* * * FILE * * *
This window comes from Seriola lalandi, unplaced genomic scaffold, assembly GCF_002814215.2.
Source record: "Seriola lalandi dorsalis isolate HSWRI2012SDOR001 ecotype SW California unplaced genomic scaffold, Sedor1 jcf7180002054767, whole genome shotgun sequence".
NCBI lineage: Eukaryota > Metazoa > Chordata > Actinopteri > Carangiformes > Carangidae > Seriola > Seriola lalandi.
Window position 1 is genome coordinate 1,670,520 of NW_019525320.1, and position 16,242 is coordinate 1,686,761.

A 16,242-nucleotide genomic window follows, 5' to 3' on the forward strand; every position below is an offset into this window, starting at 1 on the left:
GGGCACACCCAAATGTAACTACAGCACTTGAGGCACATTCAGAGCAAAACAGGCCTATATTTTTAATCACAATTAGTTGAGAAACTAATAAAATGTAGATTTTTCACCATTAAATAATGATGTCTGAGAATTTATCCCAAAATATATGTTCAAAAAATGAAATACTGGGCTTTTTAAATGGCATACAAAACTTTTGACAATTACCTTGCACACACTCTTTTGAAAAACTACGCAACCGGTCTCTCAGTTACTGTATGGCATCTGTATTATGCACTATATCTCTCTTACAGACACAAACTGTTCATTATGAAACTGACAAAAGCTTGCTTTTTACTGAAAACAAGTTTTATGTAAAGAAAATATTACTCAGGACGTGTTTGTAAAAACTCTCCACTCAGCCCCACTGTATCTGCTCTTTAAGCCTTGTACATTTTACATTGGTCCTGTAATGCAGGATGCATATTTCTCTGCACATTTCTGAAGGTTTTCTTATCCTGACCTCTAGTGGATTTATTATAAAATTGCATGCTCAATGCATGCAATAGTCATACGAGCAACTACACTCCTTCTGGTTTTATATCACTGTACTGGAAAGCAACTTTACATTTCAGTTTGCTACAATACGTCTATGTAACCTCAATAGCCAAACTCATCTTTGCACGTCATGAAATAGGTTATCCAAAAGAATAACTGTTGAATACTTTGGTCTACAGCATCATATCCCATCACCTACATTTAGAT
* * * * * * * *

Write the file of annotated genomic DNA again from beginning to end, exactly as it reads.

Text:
This window comes from Seriola lalandi, unplaced genomic scaffold, assembly GCF_002814215.2.
Source record: "Seriola lalandi dorsalis isolate HSWRI2012SDOR001 ecotype SW California unplaced genomic scaffold, Sedor1 jcf7180002054767, whole genome shotgun sequence".
NCBI lineage: Eukaryota > Metazoa > Chordata > Actinopteri > Carangiformes > Carangidae > Seriola > Seriola lalandi.
Window position 1 is genome coordinate 1,670,520 of NW_019525320.1, and position 16,242 is coordinate 1,686,761.

A 16,242-nucleotide genomic window follows, 5' to 3' on the forward strand; every position below is an offset into this window, starting at 1 on the left:
GGGCACACCCAAATGTAACTACAGCACTTGAGGCACATTCAGAGCAAAACAGGCCTATATTTTTAATCACAATTAGTTGAGAAACTAATAAAATGTAGATTTTTCACCATTAAATAATGATGTCTGAGAATTTATCCCAAAATATATGTTCAAAAAATGAAATACTGGGCTTTTTAAATGGCATACAAAACTTTTGACAATTACCTTGCACACACTCTTTTGAAAAACTACGCAACCGGTCTCTCAGTTACTGTATGGCATCTGTATTATGCACTATATCTCTCTTACAGACACAAACTGTTCATTATGAAACTGACAAAAGCTTGCTTTTTACTGAAAACAAGTTTTATGTAAAGAAAATATTACTCAGGACGTGTTTGTAAAAACTCTCCACTCAGCCCCACTGTATCTGCTCTTTAAGCCTTGTACATTTTACATTGGTCCTGTAATGCAGGATGCATATTTCTCTGCACATTTCTGAAGGTTTTCTTATCCTGACCTCTAGTGGATTTATTATAAAATTGCATGCTCAATGCATGCAATAGTCATACGAGCAACTACACTCCTTCTGGTTTTATATCACTGTACTGGAAAGCAACTTTACATTTCAGTTTGCTACAATACGTCTATGTAACCTCAATAGCCAAACTCATCTTTGCACGTCATGAAATAGGTTATCCAAAAGAATAACTGTTGAATACTTTGGTCTACAGCATCATATCCCATCACCTACATTTAGAT